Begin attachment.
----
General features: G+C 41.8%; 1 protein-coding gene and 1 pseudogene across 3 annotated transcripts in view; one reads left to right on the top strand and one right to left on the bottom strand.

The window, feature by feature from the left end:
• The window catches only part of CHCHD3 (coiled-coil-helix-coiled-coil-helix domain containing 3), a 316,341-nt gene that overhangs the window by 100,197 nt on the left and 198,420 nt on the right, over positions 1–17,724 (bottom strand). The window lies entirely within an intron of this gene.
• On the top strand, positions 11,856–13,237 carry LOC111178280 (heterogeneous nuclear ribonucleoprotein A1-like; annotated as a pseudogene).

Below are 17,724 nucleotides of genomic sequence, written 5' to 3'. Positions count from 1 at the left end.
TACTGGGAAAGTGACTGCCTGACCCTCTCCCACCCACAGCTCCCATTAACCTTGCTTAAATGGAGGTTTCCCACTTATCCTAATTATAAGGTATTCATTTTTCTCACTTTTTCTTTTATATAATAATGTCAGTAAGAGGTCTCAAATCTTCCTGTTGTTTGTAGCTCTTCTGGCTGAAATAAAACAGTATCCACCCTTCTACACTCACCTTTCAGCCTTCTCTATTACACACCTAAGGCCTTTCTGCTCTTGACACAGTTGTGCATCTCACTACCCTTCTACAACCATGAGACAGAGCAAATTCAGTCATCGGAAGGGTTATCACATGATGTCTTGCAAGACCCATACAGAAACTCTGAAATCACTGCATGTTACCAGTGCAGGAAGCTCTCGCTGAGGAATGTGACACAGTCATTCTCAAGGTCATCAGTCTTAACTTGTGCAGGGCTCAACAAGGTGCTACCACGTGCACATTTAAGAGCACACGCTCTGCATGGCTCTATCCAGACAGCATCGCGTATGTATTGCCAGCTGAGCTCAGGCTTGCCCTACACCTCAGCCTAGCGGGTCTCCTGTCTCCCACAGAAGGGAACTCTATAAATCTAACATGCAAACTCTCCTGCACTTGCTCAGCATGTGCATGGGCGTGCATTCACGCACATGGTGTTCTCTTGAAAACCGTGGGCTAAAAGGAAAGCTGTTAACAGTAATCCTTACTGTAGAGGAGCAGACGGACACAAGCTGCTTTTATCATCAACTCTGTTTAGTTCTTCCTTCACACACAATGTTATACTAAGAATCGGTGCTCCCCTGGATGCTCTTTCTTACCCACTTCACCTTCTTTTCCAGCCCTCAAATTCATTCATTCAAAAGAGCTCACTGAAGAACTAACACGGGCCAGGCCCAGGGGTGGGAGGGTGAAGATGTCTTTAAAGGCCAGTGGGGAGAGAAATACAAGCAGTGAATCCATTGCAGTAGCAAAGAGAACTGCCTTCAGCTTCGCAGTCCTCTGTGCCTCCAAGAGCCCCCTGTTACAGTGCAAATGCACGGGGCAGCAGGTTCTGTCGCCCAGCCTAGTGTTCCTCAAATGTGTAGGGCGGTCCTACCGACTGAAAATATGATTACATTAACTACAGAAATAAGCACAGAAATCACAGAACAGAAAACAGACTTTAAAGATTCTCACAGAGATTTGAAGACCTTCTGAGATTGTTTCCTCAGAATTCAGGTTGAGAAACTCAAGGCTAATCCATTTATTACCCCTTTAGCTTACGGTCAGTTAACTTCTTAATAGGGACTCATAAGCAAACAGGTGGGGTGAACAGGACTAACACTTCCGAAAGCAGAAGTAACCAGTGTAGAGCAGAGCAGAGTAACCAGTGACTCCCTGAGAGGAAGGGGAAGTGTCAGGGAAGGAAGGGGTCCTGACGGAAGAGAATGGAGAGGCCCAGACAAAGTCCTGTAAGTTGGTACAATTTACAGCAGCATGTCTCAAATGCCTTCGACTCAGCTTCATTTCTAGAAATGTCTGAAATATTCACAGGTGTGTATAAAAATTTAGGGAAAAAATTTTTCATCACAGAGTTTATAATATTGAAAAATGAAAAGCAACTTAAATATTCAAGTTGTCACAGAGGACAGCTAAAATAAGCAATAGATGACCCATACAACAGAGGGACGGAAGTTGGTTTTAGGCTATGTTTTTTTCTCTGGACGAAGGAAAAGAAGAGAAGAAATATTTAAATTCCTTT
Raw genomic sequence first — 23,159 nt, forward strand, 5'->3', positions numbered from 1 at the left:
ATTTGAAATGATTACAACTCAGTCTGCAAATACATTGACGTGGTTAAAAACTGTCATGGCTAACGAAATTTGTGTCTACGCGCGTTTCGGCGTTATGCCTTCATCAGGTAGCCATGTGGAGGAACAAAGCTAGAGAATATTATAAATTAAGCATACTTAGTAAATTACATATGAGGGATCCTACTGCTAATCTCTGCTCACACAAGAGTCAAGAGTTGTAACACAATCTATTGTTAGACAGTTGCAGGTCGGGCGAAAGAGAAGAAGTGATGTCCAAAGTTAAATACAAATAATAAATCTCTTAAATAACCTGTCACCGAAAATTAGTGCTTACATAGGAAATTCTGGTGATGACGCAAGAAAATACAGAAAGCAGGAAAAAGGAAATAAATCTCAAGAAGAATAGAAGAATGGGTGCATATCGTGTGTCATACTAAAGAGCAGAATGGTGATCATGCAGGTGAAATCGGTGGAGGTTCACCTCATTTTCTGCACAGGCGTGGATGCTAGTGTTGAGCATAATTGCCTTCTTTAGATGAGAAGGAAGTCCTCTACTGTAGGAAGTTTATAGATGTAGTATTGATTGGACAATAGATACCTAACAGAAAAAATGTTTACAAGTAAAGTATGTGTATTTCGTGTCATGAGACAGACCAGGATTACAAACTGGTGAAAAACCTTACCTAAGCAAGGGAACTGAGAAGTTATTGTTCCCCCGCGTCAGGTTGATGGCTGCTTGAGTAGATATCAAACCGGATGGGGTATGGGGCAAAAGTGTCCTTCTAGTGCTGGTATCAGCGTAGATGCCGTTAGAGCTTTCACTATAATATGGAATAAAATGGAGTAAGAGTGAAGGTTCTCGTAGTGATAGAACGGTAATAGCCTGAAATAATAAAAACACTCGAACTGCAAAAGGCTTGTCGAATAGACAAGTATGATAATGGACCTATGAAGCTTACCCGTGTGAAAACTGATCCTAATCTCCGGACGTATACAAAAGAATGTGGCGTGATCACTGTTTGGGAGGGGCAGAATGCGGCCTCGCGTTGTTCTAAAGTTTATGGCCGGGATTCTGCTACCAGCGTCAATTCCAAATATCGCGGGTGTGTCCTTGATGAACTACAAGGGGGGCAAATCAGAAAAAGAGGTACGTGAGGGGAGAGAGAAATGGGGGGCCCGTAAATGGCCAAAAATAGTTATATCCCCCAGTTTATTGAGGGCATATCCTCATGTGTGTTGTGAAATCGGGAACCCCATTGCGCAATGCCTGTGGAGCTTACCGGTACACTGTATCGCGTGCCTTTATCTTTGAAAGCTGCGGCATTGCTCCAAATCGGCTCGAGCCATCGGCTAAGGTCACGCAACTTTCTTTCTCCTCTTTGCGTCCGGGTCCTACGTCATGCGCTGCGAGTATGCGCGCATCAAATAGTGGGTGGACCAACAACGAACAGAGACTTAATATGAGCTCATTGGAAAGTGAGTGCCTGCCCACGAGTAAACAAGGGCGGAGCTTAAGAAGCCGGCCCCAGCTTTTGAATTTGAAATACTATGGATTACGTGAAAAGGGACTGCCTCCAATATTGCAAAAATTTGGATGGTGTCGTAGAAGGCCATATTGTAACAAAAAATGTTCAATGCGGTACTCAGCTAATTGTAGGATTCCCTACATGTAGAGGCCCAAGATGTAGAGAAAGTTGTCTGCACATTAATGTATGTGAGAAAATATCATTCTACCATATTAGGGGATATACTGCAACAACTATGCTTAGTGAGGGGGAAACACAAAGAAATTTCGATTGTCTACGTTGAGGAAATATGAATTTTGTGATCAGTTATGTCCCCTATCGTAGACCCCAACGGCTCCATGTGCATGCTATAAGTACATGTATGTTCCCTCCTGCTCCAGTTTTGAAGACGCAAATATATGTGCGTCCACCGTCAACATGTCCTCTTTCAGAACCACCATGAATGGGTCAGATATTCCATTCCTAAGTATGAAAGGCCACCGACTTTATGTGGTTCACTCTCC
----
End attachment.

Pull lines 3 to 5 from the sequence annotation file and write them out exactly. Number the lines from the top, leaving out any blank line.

• The window catches only part of CHCHD3 (coiled-coil-helix-coiled-coil-helix domain containing 3), a 316,341-nt gene that overhangs the window by 100,197 nt on the left and 198,420 nt on the right, over positions 1–17,724 (bottom strand). The window lies entirely within an intron of this gene.
• On the top strand, positions 11,856–13,237 carry LOC111178280 (heterogeneous nuclear ribonucleoprotein A1-like; annotated as a pseudogene).

Below are 17,724 nucleotides of genomic sequence, written 5' to 3'. Positions count from 1 at the left end.